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Saad, Bolland score timely goals in Blackhawks’ win

BostBruins center Patrice Berger(37) takes shot against Chicago Blackhawks defenseman Duncan Keith (2) goalie Corey Crawford (50) center Michal Handzus

Boston Bruins center Patrice Bergeron (37) takes a shot against Chicago Blackhawks defenseman Duncan Keith (2), goalie Corey Crawford (50) and center Michal Handzus (26) during the first period of Game 1 in their NHL Stanley Cup Final hockey series on Wednesday, June 12, 2013, in Chicago. (AP Photo/Charles Rex Arbogast)

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Updated: August 12, 2013 2:20AM



If it wasn’t for two Blackhawks breaking some frustrating goal droughts, Game 1 of the Stanley Cup Final against the Boston Bruins may have never turned into the epic, never-ending showdown it became Wednesday at the United Center.

Forwards Brandon Saad and Dave Bolland both scored their first goals of the postseason in the Hawks’ enthralling 4-3 victory in triple overtime. Their goals snapped the Bruins’ momentum when they were scored.

Saad’s goal in the second period came minutes after the Bruins had taken a 2-0 lead. Marian Hossa made a strong play along the boards and fed Saad, who one-timed it over goalie Tuukka Rask.

Saad has had plenty of chances this postseason, especially since he saw time among the top-six forwards, and before the game, he said that, “hopefully, [I’m] saving up for this round.”

“I popped into the slot a little bit and was kind of all alone, and [Hossa] made a nice pass,” Shaw said. “I ended up burying it. It felt good.”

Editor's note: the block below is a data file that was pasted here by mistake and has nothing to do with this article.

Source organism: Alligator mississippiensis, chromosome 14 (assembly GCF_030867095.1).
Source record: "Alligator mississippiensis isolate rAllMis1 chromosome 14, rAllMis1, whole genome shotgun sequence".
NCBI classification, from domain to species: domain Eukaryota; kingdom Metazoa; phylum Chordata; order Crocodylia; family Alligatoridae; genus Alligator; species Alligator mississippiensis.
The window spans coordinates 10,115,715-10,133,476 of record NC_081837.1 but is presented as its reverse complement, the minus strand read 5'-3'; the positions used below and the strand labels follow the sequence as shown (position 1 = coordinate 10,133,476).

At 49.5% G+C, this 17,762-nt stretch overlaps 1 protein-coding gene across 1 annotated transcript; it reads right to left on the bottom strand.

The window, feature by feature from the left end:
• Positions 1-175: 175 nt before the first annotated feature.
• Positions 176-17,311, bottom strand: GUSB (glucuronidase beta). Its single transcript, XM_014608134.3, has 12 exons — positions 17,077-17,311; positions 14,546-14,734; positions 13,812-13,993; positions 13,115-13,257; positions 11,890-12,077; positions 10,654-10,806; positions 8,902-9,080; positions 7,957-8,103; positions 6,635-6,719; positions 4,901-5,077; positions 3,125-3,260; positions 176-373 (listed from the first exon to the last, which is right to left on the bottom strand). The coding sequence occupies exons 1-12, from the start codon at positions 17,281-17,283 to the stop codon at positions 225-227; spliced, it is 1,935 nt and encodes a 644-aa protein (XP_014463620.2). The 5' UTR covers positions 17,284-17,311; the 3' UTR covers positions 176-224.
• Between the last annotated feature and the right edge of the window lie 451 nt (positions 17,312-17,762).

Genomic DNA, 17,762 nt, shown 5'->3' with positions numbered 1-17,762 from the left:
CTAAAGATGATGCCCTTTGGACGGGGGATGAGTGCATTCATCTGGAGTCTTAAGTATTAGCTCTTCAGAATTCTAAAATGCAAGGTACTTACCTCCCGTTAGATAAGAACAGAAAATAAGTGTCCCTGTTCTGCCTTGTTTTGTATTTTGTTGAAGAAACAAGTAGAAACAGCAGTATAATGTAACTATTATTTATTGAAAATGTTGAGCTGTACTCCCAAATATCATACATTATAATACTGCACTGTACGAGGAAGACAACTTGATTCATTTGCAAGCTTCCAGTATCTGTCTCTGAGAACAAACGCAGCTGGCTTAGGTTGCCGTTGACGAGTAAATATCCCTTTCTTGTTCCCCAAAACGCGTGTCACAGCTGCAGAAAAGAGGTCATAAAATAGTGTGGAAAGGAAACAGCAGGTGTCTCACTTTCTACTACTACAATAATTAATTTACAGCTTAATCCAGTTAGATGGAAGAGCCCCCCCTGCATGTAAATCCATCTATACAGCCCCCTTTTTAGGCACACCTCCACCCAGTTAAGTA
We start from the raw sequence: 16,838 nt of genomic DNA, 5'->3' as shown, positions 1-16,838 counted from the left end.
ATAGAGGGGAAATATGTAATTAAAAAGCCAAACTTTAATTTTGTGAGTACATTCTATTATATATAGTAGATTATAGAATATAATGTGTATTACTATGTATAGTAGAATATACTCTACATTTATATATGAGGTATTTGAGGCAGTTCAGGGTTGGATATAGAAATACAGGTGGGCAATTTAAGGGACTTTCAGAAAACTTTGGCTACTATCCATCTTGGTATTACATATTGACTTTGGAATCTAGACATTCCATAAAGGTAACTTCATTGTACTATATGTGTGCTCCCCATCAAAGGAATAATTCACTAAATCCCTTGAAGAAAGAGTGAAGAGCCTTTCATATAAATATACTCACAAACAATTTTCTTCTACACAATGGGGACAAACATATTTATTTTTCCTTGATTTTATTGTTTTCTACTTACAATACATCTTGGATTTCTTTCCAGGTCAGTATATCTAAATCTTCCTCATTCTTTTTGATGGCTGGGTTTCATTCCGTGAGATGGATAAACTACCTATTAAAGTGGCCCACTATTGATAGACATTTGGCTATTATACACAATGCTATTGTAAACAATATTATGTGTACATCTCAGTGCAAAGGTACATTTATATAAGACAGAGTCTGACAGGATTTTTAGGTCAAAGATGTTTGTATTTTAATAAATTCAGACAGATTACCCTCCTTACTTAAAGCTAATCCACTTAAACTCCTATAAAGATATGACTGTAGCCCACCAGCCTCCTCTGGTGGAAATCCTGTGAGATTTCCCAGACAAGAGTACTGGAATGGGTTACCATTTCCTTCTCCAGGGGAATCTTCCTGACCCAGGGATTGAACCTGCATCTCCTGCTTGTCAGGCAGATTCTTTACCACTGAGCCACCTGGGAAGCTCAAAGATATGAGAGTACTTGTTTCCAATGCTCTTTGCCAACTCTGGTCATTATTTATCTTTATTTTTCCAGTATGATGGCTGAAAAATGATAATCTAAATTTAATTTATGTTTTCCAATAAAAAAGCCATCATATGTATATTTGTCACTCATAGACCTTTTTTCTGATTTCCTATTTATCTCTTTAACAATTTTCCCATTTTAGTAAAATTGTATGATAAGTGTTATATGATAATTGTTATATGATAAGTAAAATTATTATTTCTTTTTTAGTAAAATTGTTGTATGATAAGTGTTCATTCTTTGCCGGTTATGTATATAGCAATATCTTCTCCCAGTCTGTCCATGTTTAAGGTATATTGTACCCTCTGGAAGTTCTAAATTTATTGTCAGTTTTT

For Bolland, it was some redemption for a tough postseason thus far. He put in a nice pass from Andrew Shaw after a Bruins turnover to cut Boston’s lead to 3-2 at 8:00 in the third period. It woke up the United Center and the Hawks. Just over four minutes later, defenseman Johnny Oduya tied the game.

Overall, it was probably Bolland’s best game of the playoffs. He also had an assist on Shaw’s game-winner and made a handful of stellar defensive plays during the overtime periods.

“At the start, things weren’t going that well,” Bolland said. “For myself, I just had to battle through. Things go up and down. … I think I’m getting back to my old game.”

Forgotten play

Lost in the overtime madness that became Game 1 was how the Bruins were able to take a 1-0 lead and silence the United Center crowd.

Defenseman Niklas Hjalmarsson went for a big hit on Bruins center David Krejci and missed. Krejci played the puck to winger Nathan Horton who fed bruiser Milan Lucic for a goal at 13:11 in the first period.

If Hjalmarsson would have played the puck instead, the play may have never developed. But his attempted hit was part of a concerted effort by the Hawks to establish an early physical tone. The Hawks recorded 10 hits, many of them big ones, in the first five minutes.

In some ways, it played into the Bruins’ strengths. It turned out to be the start of good night for Bruins’ top line.

“I thought they had a monster game, their top line,” coach Joel Quenneville said. “Maybe we were looking for a little bit more balance, keeping aware of that line. But they were tough to handle.”

City support

Bears coach Marc Trestman, who grew up playing pond hockey in Minnesota, said the Bears can learn something from the Hawks.

“I was just talking to some of the guys about the way that the Blackhawks have handled their success throughout the season,” Trestman said. “They’ve gone out with the constant daily mind set of just trying to get better. That’s what you hear from the players. They are a hard-working team. I’ve watched them play in person and on TV. You can learn from the way they built their team and how they’ve responded, not only to their success but also the periodic adversity they’ve had throughout the year. As professionals, coaches and athletes, we can learn from them and their success. I think we do watching them play.”



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